I'm sorry, internets, but I completely fail to see what is so un-bridey about The Unbride. I guess I really wanted it to be all in-your-face, alterna-wedding realist about weddings. Instead, I see the same perfectly styled, "indie" wedding pretty-faced self-indulgentness that I've come to expect. Which isn't to say that I won't scour the site for ideas and burn with wedding jealousy over the featured so-called unbrides.
In my mind, if you are truly the unbride type then you don't give a crap about inspiration boards, so why would I submit one to "become and unbride"?
Like I said, I will admit that I like scouring fancy wedding blogs and sites for ideas that I will probably never have the cash or will to execute and The Unbride is no exception. But when I went googling some for some anti-wedding industry comfort in the early stages of our engagement, let's just say that the title is misleading. Even Anti-Bride falls short for me. My idea of anti-bride is someone who tells the WIC to fuck off and gets married in her blue jeans, maybe goes out for a drink or just gets on with her damn life. Anti-bride or unbride may not even be a matter of choice but just of circumstance.
You know what strikes me as anti-bride or unbride? I think my mom was a pretty good example. She got married in an orange dress because it was the only thing she owned that fit when she was five months pregnant with me. She had some flowers sent from her own mother stateside that matched the dress. She and Padre got married by a judge in (from what I gather from pictures) his office with a friend present as witness. No family, no wedding shower, no big family get-together, no party, no bridesmaids or groomsman - just a civil ceremony. Married and done. If I remember correctly, Madre said that they went to McDonalds for dinner afterward. Would she have had a wedding if she could have? Probably, but at the time they were overseas from home and broke and not getting much support from the home front. They wanted to get married so they did it.
So even though my mother would really like me to have a nice wedding, she doesn't really see why we have to spend a ton of cash and she won't be upset if we just elope tomorrow (okay, maybe she'd like a little notice so she can drive to town in time). The point is to get married, not to impress anybody. It doesn't even have to be some deep expression of your individual personalities and growing love. It can just be some vows to stick together and that's okay. And that kind of attitude about weddings (and a lot of other things) rubbed off on me. (Which is why I'm really surprised that there's so much no-ring drama from this side of the aisle, but that's another day.)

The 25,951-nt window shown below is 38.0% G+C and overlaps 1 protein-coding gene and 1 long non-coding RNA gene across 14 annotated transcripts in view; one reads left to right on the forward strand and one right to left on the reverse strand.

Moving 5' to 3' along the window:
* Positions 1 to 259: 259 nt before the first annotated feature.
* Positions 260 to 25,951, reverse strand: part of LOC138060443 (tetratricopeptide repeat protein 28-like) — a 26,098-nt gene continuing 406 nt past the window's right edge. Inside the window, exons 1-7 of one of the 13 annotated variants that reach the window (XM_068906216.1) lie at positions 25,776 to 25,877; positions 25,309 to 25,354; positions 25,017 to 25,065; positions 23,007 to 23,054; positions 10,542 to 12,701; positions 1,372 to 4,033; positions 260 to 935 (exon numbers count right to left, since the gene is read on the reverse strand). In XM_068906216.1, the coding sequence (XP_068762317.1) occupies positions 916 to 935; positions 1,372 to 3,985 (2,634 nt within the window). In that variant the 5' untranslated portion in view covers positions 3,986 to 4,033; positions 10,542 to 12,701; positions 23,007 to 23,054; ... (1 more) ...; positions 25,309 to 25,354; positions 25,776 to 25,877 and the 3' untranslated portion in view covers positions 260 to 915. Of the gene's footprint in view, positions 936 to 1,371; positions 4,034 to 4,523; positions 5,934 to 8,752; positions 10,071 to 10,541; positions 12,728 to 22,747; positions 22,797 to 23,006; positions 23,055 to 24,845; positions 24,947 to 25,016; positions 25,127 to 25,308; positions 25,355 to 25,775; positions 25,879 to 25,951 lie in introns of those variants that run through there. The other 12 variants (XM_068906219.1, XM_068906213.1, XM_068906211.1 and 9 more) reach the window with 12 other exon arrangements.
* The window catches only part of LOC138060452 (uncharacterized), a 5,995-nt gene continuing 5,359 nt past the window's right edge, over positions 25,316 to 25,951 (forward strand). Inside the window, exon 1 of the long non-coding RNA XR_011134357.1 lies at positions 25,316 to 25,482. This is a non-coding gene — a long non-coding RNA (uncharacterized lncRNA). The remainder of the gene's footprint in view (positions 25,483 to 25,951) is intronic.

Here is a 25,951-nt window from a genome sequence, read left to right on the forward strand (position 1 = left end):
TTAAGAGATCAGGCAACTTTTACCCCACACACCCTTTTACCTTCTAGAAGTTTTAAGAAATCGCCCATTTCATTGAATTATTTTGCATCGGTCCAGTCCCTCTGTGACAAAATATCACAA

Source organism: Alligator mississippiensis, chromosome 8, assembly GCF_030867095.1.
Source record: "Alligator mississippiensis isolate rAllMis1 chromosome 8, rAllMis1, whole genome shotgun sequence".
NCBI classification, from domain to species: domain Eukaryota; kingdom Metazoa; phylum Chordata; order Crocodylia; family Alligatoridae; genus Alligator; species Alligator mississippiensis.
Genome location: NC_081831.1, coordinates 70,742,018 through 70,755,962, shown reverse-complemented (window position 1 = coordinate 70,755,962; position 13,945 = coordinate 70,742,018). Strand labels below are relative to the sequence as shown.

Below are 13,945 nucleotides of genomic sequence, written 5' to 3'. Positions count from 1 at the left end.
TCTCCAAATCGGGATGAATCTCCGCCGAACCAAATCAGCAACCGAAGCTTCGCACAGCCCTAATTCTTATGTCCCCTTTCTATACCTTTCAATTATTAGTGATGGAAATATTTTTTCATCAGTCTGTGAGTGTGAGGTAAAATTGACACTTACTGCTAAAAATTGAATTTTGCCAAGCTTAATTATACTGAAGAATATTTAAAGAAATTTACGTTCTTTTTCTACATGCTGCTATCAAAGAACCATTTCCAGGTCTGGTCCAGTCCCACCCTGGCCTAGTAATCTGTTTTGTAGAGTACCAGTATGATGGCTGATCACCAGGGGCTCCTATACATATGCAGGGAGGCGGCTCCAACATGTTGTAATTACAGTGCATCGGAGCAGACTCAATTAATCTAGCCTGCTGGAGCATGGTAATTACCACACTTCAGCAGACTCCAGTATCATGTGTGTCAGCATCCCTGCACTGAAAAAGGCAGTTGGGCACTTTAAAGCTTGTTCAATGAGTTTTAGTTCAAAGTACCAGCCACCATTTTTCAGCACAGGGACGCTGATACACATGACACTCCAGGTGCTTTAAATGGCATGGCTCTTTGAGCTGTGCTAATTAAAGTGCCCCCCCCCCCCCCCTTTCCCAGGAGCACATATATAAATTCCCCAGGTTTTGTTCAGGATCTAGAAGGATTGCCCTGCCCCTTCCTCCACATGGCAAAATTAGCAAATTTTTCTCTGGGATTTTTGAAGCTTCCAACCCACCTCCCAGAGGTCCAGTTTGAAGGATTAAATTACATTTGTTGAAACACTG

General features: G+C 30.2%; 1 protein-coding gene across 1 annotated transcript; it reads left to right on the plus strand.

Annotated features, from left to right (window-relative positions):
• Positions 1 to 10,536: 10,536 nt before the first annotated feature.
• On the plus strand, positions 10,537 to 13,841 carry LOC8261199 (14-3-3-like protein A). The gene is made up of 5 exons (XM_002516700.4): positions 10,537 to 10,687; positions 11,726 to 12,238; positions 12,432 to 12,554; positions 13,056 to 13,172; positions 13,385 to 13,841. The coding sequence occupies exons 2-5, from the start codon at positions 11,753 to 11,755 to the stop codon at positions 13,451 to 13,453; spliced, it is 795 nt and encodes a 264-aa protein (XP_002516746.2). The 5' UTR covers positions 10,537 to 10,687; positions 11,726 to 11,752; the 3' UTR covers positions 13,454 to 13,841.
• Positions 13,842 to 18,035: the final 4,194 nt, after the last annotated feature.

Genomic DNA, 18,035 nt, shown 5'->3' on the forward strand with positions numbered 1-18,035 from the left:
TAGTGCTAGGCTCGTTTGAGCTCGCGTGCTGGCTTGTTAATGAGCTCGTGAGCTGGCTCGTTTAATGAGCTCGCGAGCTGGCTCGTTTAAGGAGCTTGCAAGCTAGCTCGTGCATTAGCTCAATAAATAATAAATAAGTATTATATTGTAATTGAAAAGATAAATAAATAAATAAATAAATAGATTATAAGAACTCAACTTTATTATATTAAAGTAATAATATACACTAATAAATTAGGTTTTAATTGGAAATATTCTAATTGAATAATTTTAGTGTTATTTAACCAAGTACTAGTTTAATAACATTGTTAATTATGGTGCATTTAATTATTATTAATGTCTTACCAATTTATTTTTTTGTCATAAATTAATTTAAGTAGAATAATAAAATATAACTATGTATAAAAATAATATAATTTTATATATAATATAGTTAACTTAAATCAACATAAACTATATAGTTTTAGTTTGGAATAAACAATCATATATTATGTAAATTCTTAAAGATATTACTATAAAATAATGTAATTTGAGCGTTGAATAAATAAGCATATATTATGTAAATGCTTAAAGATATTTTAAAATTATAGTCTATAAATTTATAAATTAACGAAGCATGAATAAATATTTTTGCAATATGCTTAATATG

While H's family has a history of traditional church weddings with nice receptions in nice hotels (or whatever). I think there is somewhat more importance placed on the party, of the parents being good hosts and making it worth everyone's trouble to be there. Money should not be an object (though my future FiL loves to haggle and get a good deal). A wedding is largely about the bride and inviting all your family and friends and business partners.
I'm probably over-simplifying, but I just wanted to illustrate the difference between our two families' expectations about how this wedding planning will go down. And I'm in the camp in the middle: I like pretty weddings and I want to have a great wedding with everyone there and have them think my wedding is great, but I can also think of a lot of other things that $10,000 (or more) can be used for in our lives. The thing is, all the husbands started teasing H about "what he's in for" on the wedding planning path and all the wives started volunteering their wedding planning expertise to me. We've got a couple friends who just got hitched without the fuss and loved it, and we've got some who wished they'd had a wedding. Even a couple friends who said they wished they'd skipped the big wedding and just eloped.
So I'm torn between being a bride or the anti-bride. Do I shut up about the money and the stress and do my bridal right-of-passage? Or do I just grab my dress and my fiance and get a damn marriage license at the courthouse down the street and be done without the fuss? We could even go find someplace fancier than McDonalds to eat for dinner. Am I going to be the girl who regrets having a wedding or not having a wedding?
Of course, occasionally the thought crosses my mind that maybe I'm just not ready for this right now and maybe I should just shut up.